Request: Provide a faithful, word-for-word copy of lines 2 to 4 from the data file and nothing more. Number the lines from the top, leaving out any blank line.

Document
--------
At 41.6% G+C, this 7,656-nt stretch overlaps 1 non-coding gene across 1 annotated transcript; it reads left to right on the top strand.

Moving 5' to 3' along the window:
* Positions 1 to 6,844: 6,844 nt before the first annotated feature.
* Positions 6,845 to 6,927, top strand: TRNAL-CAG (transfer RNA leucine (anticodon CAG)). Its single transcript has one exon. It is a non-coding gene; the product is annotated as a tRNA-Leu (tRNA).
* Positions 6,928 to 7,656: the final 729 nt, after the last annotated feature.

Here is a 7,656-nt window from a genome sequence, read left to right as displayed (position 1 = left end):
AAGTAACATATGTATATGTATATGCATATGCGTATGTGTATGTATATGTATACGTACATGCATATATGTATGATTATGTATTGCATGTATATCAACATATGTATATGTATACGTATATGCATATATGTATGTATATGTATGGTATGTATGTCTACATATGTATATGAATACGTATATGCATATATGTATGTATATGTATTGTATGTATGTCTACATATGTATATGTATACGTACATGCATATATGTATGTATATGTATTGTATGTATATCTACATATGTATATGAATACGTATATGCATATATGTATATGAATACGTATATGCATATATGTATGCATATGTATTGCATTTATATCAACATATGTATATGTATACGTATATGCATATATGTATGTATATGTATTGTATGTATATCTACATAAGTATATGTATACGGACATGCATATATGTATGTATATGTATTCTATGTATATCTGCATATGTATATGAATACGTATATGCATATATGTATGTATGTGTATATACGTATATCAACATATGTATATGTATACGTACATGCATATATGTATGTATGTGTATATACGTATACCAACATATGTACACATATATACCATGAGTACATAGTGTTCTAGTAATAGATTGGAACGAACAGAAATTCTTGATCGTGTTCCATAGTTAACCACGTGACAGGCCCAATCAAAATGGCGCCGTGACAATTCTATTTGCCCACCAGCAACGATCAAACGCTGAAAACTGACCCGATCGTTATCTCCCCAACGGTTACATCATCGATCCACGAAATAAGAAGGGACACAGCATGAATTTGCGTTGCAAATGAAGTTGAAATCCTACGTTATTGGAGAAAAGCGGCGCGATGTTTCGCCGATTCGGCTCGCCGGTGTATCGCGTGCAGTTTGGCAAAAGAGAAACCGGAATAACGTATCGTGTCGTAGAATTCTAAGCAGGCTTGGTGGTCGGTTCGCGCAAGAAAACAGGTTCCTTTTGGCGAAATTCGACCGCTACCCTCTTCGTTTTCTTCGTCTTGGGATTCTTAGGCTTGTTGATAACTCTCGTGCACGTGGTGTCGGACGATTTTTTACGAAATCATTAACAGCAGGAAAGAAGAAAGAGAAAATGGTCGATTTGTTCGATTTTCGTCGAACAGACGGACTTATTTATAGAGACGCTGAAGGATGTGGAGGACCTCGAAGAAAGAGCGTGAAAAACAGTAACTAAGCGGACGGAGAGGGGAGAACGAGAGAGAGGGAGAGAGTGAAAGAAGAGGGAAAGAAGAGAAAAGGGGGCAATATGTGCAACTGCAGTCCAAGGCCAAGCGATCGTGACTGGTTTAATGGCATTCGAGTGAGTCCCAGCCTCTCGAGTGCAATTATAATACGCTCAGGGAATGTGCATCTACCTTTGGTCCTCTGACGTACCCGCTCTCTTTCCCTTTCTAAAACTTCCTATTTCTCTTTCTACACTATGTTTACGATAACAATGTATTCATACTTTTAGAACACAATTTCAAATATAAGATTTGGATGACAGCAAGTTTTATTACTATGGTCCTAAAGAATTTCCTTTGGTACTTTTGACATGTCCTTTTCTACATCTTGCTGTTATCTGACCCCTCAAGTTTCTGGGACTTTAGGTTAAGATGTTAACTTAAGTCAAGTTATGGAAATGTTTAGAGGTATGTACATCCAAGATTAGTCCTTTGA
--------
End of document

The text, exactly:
Moving 5' to 3' along the window:
* Positions 1 to 6,844: 6,844 nt before the first annotated feature.
* Positions 6,845 to 6,927, top strand: TRNAL-CAG (transfer RNA leucine (anticodon CAG)). Its single transcript has one exon. It is a non-coding gene; the product is annotated as a tRNA-Leu (tRNA).